The Centers for Disease Control and Prevention (CDC) said Canadians who receive the Oxford-AstraZeneca vaccine could enter the US when they announce new travel restrictions in November. However, it's not clear whether those with mixed doses will be eligible to travel south of the US-Canada border.

The CDC announced Monday that travelers vaccinated with the World Health Organization (WHO) and the US Food and Drug Administration (FDA) approved vaccines for emergency use meet the US travel requirements, reported the National Post.

In correspondence with CDC spokesperson Jasmine Reed, they intend to release "additional guidance and information as the travel requirements are finalized," she writes. Reed said the CDC began informing airlines of its decision last week, but did not respond to a request for comment by The Canadian Press at the time of writing.

Last month, White House officials said fully vaccinated international travelers could begin travelling to the US in November but were unclear on what vaccines they approved. The FDA approved three COVID vaccines, though the list did not include AstraZeneca among them. However, the WHO approved the vaccine. The FDA also clarified it did not permit mixing doses of Pfizer and Moderna.

Over 3.9 million Canadians not from Quebec received mixed doses of Health Canada approved vaccines. According to the Public Health Agency of Canada data, about 1.6 million had a dose of  AstraZeneca and then an mRNA vaccine. It's not clear that those who received this mixed-dose combination hold eligibility for travel to the US.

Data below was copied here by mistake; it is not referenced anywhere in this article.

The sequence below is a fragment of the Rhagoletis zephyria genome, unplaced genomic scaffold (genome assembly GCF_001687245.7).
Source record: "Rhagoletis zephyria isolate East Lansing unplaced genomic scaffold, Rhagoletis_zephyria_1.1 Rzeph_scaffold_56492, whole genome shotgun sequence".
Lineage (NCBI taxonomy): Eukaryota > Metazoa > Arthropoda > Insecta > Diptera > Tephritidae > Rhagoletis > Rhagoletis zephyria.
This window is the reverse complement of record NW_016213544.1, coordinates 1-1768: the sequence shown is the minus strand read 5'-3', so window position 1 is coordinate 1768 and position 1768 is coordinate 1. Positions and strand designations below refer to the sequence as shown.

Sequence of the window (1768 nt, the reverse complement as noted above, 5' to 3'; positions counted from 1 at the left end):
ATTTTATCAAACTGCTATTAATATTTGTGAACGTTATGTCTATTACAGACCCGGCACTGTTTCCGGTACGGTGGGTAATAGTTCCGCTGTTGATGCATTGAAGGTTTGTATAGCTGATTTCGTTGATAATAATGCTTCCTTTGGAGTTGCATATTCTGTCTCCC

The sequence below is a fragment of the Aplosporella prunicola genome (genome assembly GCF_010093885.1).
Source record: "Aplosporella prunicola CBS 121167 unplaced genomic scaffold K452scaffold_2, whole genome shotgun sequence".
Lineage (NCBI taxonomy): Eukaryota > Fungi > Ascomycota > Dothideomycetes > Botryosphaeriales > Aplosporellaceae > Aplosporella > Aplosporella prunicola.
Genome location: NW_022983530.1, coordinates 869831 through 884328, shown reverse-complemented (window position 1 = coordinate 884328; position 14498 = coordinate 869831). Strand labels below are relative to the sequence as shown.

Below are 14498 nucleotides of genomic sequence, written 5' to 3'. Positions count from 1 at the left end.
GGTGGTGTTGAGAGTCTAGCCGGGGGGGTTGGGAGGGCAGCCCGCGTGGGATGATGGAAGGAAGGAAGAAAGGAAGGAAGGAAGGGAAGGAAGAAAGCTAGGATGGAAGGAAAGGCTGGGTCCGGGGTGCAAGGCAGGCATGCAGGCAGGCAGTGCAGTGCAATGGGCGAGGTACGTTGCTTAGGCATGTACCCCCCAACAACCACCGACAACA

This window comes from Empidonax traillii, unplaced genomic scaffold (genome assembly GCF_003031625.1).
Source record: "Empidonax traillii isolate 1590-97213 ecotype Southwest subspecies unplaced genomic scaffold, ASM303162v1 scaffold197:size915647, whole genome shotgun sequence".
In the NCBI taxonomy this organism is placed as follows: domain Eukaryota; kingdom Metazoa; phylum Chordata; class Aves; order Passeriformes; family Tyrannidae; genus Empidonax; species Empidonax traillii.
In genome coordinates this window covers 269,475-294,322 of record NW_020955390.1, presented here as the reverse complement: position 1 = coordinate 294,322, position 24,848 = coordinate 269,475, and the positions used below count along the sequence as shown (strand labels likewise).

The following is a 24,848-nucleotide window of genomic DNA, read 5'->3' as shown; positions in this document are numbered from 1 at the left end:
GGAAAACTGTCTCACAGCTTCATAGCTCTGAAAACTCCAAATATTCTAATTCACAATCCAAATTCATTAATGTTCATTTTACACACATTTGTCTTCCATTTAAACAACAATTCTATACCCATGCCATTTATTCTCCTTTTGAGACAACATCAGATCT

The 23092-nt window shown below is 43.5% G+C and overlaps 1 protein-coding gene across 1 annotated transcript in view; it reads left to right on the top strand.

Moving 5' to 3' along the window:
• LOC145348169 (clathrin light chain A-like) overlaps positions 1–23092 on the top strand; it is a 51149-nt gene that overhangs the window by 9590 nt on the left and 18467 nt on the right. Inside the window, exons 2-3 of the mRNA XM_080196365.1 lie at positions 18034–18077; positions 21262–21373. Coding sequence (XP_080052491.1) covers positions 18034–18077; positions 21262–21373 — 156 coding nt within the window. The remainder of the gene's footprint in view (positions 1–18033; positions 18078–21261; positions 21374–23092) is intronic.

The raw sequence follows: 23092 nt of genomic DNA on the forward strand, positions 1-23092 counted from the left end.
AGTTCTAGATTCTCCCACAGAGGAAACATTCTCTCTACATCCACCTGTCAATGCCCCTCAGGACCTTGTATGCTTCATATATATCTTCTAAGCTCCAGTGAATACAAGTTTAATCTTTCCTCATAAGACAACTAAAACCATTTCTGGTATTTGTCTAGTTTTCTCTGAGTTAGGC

Per WHO's emergency use listing, they only assessed those who received the same vaccine for both shots. But the agency's Strategic Advisory Group of Experts on Immunization recommended mRNA vaccines — Pfizer-BioNTech or Moderna — can be used for the second dose following a first dose with the AstraZeneca vaccine if a second dose of AstraZeneca is unavailable.

The National Airlines Council of Canada is backing the CDC's decision. "As countries move forward and recognize WHO-approved vaccines, it underscores the critical need for the Canadian government to do likewise and accept the global standard established by the WHO," wrote Mike McNaney, the group's president and chief executive officer, in an emailed statement. The CDC decision means US officials will recognize all six.

Ottawa recognized Moderna and Pfizer-BioNTech mRNA vaccines and the AstraZeneca and Johnson & Johnson vaccines, but not the WHO-approved Sinopharm or Sinovac shots. Travellers to Canada must receive two doses of Health Canada-approved vaccines at least two weeks before entering the country to be considered fully vaccinated. "The list of accepted vaccines may expand in the future as evidence becomes available," wrote a Health Canada spokesperson in a statement Monday.

A spokesperson with Global Affairs Canada said Ottawa "respects the right of the United States to determine its border restrictions." Genevieve Tremblay writes, "The government of Canada is working with partners, including the United States, advocating for the recognition of Canada's successful, science-based vaccination strategy abroad, which includes mixed vaccination schedules, extended dose intervals and a portfolio of safe and effective vaccines." Passengers must also show proof of vaccination before boarding, and a negative COVID test took no more than three days before departure.